Establishing a Tone of Voice for your Brand
April 17th 2013 | By Sarah McInerney
The tone of the copy used for your website and other marketing collateral can have a powerful effect on how you are perceived by clients, investors and peers. Brand identity is not limited to slogans, imagery and design. The tone in which you communicate your values and marketing messages is a crucial element.
Your copy should reflect your brand values across all mediums and touch points such as social media, sales literature, written communications both internal and external, proposals, presentations, press releases and marketing vehicles such as newsletters and company magazines.
Before any copy is written, it is vital to establish a tone of voice so that you can truly engage with your audience. To do this, there are a number of steps to work through.
Expressing Brand Values & Personality
What are the brand values and core messages? For example innovative, genuine, approachable, accurate, down to earth, professional, fresh thinking, in-depth knowledge.
Once these are summarised they can be translated into written expression. For example, if you are approachable, you would include phraseology such as ‘Speak to us’ as NatWest Personal Banking does. And then you’d take it further and make sure you clearly set out your availability and invite the reader to get in touch at their convenience.
If accuracy is one of your values, consider phrases that show your attention to detail, such as Virgin Atlantic’s ‘We get all the details just right’. Your next step would be to ensure company-wide attention to accuracy of grammar and spelling to prove your commitment to that value. It’s not just about the work, it’s about the delivery of that work and the communication that goes with it. You can be as accurate as you like when you install an audio visual system or hand make a dress, but if your correspondence has errors in it, that’s what you’ll be remembered for.
Speaking the Right Language
You need to speak to your audience in a language with which they are familiar. So consider their demographic. How old are they? How much do they earn? Are they conservative or fun-loving? What are their core values and principles? Find out what they read and where they ‘hang out’ – research them well, because by fully understanding the language your target audience uses, it will become easier to adopt a tone that will resonate with them.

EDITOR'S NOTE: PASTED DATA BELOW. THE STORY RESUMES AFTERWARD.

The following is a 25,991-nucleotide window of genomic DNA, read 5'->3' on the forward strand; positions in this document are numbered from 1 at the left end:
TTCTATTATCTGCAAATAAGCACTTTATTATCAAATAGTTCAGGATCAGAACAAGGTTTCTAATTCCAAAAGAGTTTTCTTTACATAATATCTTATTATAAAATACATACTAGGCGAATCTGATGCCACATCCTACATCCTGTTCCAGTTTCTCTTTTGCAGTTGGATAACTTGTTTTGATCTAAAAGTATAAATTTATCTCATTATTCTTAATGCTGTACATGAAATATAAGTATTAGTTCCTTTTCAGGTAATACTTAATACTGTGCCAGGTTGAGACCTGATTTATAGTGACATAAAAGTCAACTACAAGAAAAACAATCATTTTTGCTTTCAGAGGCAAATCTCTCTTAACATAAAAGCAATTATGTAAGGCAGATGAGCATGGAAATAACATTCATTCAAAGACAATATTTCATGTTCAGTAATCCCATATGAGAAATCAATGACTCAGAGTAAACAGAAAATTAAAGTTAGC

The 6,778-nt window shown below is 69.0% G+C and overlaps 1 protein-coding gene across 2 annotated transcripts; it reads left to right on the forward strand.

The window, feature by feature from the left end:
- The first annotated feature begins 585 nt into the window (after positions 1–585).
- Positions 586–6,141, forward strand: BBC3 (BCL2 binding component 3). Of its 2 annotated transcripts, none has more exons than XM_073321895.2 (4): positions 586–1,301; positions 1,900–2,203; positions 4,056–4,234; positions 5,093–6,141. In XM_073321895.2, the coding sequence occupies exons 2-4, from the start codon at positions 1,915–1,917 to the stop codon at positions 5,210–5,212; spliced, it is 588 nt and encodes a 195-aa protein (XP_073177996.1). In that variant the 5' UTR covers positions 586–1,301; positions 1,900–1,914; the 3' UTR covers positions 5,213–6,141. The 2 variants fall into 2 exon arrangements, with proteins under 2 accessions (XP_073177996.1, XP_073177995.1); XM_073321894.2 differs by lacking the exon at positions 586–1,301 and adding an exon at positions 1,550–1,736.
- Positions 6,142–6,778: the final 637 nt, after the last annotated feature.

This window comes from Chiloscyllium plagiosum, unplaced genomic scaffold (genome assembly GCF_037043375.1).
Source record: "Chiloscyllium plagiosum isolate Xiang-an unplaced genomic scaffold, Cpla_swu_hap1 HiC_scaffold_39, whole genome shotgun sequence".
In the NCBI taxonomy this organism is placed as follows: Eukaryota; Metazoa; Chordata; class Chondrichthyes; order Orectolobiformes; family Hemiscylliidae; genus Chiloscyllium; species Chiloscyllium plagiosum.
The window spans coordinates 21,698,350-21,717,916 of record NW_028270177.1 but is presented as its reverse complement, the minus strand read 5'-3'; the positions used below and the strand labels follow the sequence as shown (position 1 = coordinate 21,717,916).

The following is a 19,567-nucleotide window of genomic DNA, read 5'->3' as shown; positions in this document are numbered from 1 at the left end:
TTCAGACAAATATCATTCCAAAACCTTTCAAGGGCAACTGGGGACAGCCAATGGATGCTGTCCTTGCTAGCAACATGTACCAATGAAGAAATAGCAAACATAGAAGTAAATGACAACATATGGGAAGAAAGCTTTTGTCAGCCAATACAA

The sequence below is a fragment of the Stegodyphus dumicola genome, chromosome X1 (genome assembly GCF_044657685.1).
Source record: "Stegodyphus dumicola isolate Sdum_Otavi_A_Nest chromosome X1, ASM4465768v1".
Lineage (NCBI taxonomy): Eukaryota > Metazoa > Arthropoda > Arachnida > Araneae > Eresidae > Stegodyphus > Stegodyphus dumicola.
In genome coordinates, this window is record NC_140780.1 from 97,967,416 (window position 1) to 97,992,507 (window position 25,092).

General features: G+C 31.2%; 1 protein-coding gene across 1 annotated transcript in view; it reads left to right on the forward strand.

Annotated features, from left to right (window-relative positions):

The industry in which you operate will have an effect on the tone of voice you can use generally. For example, if you operate within the financial or legal sectors then you’ll need to use a fairly serious and reassuring tone, because your audience will be looking for a professional approach. If you are in the business of supplying fancy dress costumes, your delivery will be upbeat and fun-inspiring.
Take a look at how your competitors and others in your industry deliver their messages. If you read something that makes you instantly recoil, you’ll know it’s wrong. If you feel at home reading what they have to say, then they’ve probably done a good job with their tone setting.
You should always style your content to meet the objectives of the vehicle it is destined for. So for example, an e-commerce site designed to make sales will have a certain urgency about its tone. Whereas an educational guide will be slower paced and focused on clarity.
Got it? Speak it Company Wide!
More and more businesses and brands are adopting this approach to their marketing copy these days because audience engagement has become so incredibly important. Once you’ve established your tone guidelines, it’s a great idea to create and distribute a manual throughout your organisation so that the delivery of your messages remains consistent.
Need help with brand or tone of voice guidelines? We can help. Contact us for a chat: we speak your language!